The article deals with the ancient roots of shamanism according to the materials of the petroglyphs of the Upper Amur, Aldan and Olekma of the Bronze Age and early Iron Age (2000–1000 BC) with the ethnographic parallels. In order to analyze the material, the author uses a set of methods – diachronic archaeological and ethnographic comparative research, iconographic and semantic analysis. According to the petroglyphs of the 11 images of shamans of the specified period, and two of the 18th century, describing the personality of shamans with ritual paraphernalia – a suit, a tambourine, a mallet, a baton, masks and a headdress. Two images in costumes were also dressed in masks of the supreme gods of heaven and thunder. All shaman figures are painted in the process of ritual actions. There are hunting rituals, ritual of receiving the heavenly grace of the calendar type, circular dances associated with the cult of the sun at the new year’s holiday, the ritual of seeing the soul into the world of the dead and the shaman's initial ritual of sacrifice to the spirits to strengthen the shaman's power depicted among the shamanistic rituals on the petroglyphs. The vast majority of the considered images of shamans with attributes and costumes, shamanistic rituals depicted in the petroglyphs of the Upper Amur and Aldan rivers have direct correspondences in the shamanism of the Tungus-Manchu peoples (Evenki, Nanai, Udege), which indicates a possible direction of cultural genesis in the region. In addition, some of the images have parallels with the spiritual culture of the ancient Indo-Europeans and Turkic-Mongols. Some images – radiant headdress, figures of thunderbolts – have analogies among the ancient Indo-European population of Karakol and Pribaikalye. Separate stories are genetically related to the Okunevites. Shamanic tambourines with vertical rungs are typical for the Altai and Tuvinians and were found in the Yakut group of Evenks.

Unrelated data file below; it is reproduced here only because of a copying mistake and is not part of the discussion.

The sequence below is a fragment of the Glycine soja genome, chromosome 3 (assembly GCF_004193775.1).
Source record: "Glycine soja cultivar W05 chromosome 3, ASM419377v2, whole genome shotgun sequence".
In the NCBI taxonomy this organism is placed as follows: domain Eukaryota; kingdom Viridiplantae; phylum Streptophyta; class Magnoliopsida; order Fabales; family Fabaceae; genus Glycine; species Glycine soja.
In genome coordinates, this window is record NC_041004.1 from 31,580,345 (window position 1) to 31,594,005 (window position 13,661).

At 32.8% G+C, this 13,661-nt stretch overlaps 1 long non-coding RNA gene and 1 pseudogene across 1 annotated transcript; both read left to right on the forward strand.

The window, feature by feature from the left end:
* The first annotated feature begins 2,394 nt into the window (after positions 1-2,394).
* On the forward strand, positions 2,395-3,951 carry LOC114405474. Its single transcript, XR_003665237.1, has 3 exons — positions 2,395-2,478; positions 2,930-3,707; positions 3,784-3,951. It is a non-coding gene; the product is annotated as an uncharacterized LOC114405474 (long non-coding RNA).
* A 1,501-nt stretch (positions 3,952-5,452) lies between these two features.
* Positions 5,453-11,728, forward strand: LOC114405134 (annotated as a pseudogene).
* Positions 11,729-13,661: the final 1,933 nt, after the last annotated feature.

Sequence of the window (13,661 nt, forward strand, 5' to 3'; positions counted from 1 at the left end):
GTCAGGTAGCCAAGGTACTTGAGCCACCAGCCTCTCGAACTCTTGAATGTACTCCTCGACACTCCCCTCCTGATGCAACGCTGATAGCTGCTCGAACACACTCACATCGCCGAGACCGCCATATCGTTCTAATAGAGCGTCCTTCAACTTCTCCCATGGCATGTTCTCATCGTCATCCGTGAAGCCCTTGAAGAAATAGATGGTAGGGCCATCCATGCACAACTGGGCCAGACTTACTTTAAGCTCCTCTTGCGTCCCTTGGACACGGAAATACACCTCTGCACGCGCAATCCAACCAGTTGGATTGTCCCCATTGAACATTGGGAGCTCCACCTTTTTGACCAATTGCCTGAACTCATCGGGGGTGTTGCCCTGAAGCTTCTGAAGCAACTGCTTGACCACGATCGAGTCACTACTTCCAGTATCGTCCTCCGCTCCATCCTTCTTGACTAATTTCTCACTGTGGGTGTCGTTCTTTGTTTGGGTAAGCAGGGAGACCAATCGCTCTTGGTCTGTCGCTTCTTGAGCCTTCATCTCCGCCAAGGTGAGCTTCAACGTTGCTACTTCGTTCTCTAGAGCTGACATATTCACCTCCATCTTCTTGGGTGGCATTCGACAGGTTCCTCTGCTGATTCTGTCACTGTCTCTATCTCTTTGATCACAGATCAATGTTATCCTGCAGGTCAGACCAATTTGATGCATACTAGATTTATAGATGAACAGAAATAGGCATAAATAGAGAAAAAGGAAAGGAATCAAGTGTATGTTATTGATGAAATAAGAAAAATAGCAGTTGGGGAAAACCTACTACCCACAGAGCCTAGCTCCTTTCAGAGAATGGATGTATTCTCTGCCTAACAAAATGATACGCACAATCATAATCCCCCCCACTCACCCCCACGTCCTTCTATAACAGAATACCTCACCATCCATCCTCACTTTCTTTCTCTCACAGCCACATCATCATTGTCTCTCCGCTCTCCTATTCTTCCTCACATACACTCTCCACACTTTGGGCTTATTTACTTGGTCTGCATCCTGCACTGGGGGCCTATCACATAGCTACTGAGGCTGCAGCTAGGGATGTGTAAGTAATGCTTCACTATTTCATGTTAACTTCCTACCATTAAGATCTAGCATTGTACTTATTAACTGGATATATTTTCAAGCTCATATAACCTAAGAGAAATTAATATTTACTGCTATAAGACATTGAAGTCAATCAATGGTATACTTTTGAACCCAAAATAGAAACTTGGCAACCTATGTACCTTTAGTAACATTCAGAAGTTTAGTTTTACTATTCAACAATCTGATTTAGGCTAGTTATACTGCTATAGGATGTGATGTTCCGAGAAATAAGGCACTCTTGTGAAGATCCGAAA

Keywords: petroglyphs, Upper Amur, Olekma, Aldan, Bronze Age, early Iron Age, shamanism, shamanistic paraphernalia, shamanic rites

DOI: 0.22250/2072-8662.2019.3.53-61

Download the paper (PDF)

About the author 


Tatiana Yu. SemPhD (History), Leading Researcher at the Russian Museum of Ethnography; This email address is being protected from spambots. You need JavaScript enabled to view it.